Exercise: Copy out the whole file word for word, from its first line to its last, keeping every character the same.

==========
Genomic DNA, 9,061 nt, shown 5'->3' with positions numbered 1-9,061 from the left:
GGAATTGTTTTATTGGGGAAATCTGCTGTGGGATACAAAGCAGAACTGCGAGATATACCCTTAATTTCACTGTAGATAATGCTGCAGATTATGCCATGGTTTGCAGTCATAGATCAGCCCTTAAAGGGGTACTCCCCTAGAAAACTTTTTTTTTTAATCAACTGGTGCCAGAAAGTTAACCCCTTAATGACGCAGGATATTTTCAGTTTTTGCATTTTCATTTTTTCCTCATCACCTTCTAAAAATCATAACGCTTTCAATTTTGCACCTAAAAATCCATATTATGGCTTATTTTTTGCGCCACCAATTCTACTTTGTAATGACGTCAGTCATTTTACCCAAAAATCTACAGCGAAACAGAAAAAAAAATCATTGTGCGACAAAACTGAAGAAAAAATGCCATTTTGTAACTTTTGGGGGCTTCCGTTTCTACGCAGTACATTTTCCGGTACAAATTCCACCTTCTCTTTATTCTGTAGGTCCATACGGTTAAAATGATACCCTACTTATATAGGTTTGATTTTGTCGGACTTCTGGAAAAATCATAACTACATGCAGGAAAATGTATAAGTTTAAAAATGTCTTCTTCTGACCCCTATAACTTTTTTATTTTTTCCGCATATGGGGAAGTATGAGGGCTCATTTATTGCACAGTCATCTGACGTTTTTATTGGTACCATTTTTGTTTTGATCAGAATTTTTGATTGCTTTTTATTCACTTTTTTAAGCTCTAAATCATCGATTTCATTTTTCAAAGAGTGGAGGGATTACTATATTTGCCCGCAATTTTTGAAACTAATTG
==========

Genomic DNA, 9,061 nt, shown 5'->3' with positions numbered 1-9,061 from the left:
GGAATTGTTTTATTGGGGAAATCTGCTGTGGGATACAAAGCAGAACTGCGAGATATACCCTTAATTTCACTGTAGATAATGCTGCAGATTATGCCATGGTTTGCAGTCATAGATCAGCCCTTAAAGGGGTACTCCCCTAGAAAACTTTTTTTTTTAATCAACTGGTGCCAGAAAGTTAACCCCTTAATGACGCAGGATATTTTCAGTTTTTGCATTTTCATTTTTTCCTCATCACCTTCTAAAAATCATAACGCTTTCAATTTTGCACCTAAAAATCCATATTATGGCTTATTTTTTGCGCCACCAATTCTACTTTGTAATGACGTCAGTCATTTTACCCAAAAATCTACAGCGAAACAGAAAAAAAAATCATTGTGCGACAAAACTGAAGAAAAAATGCCATTTTGTAACTTTTGGGGGCTTCCGTTTCTACGCAGTACATTTTCCGGTACAAATTCCACCTTCTCTTTATTCTGTAGGTCCATACGGTTAAAATGATACCCTACTTATATAGGTTTGATTTTGTCGGACTTCTGGAAAAATCATAACTACATGCAGGAAAATGTATAAGTTTAAAAATGTCTTCTTCTGACCCCTATAACTTTTTTATTTTTTCCGCATATGGGGAAGTATGAGGGCTCATTTATTGCACAGTCATCTGACGTTTTTATTGGTACCATTTTTGTTTTGATCAGAATTTTTGATTGCTTTTTATTCACTTTTTTAAGCTCTAAATCATCGATTTCATTTTTCAAAGAGTGGAGGGATTACTATATTTGCCCGCAATTTTTGAAACTAATTG